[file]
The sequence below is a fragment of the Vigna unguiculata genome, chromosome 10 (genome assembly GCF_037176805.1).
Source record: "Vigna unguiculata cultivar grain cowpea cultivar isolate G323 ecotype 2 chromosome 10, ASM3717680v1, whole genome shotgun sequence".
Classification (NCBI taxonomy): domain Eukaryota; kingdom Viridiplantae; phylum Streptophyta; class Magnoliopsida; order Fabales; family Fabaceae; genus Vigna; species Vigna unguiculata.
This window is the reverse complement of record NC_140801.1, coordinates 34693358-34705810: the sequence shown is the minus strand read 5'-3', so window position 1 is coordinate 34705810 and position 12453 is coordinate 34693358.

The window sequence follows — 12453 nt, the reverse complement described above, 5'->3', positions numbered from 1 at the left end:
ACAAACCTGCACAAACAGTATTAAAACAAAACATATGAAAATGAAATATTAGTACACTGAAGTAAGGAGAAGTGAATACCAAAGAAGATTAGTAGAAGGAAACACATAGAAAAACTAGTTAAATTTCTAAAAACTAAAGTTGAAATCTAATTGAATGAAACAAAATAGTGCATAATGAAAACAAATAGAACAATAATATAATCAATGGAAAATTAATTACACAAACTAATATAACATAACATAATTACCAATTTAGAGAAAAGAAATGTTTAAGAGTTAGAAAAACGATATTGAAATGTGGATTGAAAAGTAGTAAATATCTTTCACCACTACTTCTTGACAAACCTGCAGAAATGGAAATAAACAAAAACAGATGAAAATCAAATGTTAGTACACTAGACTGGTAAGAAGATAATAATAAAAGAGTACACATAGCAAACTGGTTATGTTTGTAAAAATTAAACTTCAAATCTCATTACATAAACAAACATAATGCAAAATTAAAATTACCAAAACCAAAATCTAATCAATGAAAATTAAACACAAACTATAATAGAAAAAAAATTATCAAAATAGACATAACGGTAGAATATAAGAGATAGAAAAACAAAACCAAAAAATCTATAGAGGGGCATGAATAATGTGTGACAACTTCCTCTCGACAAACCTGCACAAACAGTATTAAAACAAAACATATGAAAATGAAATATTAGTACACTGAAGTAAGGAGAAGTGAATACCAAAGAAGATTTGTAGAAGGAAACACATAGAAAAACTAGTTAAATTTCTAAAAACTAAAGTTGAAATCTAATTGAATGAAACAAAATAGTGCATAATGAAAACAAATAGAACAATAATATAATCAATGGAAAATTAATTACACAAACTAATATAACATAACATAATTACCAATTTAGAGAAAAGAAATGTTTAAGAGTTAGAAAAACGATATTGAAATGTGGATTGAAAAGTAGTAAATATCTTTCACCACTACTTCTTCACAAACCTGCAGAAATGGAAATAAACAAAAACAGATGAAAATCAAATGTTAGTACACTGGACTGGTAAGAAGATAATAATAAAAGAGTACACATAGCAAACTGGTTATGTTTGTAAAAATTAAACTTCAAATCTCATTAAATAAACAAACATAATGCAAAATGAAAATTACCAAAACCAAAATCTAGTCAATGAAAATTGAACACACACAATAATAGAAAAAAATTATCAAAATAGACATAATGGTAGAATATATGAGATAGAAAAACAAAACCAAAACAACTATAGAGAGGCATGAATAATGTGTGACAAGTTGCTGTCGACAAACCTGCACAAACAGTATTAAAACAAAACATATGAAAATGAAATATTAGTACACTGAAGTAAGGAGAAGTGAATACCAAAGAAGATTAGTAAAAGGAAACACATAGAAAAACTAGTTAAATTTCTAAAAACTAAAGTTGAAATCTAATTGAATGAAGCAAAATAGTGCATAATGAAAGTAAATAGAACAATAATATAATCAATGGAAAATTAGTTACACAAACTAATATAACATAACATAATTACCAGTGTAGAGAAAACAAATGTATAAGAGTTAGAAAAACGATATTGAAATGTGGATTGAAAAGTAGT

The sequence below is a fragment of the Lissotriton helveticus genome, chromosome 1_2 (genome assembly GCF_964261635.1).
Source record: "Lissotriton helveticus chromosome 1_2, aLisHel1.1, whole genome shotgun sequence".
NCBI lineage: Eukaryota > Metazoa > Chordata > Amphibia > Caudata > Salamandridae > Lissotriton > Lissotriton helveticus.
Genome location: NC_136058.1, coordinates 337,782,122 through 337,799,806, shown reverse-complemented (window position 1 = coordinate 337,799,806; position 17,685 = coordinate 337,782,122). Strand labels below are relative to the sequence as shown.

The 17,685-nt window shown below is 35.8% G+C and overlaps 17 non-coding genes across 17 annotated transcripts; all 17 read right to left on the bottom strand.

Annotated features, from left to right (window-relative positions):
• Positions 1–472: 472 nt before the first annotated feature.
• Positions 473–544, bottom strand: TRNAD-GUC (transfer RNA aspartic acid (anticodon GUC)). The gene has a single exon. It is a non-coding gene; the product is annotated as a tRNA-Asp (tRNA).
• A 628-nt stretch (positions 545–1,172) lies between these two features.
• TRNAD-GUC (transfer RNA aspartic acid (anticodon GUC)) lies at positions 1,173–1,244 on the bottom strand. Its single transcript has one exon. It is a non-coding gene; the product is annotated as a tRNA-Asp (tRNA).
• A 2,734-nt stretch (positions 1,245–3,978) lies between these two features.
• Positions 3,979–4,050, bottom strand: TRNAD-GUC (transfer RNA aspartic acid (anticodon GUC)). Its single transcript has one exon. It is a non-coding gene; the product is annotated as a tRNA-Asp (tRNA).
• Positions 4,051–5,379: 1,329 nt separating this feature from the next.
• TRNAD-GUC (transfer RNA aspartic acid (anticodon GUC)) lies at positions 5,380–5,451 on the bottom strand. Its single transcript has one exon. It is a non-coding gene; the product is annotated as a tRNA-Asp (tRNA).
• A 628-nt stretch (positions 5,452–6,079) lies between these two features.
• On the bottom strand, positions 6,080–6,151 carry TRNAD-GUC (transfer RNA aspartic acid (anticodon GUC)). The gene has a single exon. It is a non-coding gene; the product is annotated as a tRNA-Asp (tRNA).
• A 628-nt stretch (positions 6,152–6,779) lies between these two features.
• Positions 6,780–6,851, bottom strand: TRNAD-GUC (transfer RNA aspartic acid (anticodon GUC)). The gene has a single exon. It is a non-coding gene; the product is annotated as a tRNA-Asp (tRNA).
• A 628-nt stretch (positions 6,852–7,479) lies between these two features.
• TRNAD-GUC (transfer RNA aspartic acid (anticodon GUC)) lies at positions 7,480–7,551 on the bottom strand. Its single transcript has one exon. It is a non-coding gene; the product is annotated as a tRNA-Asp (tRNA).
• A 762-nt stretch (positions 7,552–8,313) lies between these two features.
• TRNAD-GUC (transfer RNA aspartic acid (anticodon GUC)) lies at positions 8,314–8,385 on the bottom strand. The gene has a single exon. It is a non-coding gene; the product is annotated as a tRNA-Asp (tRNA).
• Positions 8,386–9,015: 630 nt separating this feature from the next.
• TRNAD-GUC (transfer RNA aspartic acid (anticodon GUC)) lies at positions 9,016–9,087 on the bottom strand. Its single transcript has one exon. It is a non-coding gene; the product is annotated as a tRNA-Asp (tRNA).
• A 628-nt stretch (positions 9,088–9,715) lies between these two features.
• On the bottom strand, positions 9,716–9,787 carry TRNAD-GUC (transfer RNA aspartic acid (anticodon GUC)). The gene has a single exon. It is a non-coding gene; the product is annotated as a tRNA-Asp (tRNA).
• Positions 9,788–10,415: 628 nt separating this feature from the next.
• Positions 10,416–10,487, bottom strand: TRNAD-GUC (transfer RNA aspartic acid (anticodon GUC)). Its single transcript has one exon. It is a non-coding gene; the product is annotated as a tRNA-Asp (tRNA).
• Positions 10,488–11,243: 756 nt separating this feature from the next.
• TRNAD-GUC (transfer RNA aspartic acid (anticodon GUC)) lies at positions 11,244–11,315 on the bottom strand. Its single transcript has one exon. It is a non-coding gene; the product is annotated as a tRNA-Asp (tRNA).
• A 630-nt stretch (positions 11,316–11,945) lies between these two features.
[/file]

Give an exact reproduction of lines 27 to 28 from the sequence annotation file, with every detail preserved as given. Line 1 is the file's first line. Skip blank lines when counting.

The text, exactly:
• A 762-nt stretch (positions 7,552–8,313) lies between these two features.
• TRNAD-GUC (transfer RNA aspartic acid (anticodon GUC)) lies at positions 8,314–8,385 on the bottom strand. The gene has a single exon. It is a non-coding gene; the product is annotated as a tRNA-Asp (tRNA).